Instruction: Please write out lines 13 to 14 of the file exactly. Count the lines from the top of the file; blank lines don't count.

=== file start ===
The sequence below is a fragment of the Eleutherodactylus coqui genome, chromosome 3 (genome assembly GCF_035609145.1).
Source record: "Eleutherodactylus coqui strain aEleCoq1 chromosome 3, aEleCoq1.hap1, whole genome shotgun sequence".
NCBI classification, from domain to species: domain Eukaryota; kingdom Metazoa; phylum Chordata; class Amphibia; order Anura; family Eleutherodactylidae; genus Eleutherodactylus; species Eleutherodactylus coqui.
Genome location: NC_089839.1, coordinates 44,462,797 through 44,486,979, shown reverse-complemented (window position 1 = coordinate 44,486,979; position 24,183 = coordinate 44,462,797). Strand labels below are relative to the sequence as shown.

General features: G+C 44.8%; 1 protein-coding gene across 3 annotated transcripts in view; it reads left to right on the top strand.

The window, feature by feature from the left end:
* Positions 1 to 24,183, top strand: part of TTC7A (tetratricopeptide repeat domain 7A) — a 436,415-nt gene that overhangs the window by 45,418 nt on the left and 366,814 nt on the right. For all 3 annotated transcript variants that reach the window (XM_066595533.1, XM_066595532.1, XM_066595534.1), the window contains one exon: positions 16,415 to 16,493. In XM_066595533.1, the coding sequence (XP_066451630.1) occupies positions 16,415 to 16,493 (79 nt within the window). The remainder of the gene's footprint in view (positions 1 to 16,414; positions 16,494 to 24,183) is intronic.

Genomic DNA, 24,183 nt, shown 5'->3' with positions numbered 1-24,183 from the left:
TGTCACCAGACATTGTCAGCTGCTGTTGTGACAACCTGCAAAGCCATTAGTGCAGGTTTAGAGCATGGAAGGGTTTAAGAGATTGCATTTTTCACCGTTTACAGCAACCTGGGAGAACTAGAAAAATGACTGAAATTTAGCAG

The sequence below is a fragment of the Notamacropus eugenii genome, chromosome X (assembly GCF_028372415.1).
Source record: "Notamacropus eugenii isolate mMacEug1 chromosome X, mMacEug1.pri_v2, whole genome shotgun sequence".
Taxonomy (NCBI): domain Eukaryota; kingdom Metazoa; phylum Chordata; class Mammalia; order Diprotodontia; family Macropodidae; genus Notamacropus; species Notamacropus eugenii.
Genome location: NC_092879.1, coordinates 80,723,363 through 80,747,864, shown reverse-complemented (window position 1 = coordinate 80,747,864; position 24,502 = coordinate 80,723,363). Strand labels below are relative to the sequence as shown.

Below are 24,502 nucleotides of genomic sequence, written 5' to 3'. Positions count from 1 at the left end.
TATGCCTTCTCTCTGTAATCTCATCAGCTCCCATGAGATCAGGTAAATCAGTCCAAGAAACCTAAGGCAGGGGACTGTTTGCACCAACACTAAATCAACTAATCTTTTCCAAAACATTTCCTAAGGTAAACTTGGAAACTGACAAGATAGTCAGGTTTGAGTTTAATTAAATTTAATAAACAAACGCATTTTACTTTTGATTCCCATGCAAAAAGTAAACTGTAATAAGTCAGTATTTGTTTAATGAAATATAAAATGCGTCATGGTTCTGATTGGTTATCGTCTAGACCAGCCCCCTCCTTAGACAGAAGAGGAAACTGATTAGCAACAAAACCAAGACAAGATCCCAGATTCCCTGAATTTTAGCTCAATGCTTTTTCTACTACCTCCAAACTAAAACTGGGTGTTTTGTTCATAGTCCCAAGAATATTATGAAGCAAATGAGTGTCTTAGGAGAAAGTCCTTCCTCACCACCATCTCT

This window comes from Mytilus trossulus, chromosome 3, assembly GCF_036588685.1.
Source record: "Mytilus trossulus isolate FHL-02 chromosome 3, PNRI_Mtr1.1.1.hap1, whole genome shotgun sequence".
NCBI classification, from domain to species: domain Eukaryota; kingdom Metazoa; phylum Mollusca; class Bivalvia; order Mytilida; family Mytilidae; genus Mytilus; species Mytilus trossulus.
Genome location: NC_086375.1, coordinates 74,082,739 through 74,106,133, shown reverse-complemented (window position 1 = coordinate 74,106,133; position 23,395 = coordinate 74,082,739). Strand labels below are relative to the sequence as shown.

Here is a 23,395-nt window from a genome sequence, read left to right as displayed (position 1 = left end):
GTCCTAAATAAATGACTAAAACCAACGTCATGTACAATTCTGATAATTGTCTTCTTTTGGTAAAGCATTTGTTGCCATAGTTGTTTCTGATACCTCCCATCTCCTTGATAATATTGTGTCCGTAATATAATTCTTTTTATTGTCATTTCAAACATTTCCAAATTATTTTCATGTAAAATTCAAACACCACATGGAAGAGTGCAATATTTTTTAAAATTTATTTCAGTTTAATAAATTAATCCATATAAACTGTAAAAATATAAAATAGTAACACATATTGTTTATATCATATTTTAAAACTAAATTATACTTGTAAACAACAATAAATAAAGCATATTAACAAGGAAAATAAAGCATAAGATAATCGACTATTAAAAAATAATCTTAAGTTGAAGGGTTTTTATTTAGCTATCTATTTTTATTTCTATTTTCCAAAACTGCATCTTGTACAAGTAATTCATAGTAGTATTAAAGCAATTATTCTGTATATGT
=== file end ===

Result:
Genome location: NC_092879.1, coordinates 80,723,363 through 80,747,864, shown reverse-complemented (window position 1 = coordinate 80,747,864; position 24,502 = coordinate 80,723,363). Strand labels below are relative to the sequence as shown.

Below are 24,502 nucleotides of genomic sequence, written 5' to 3'. Positions count from 1 at the left end.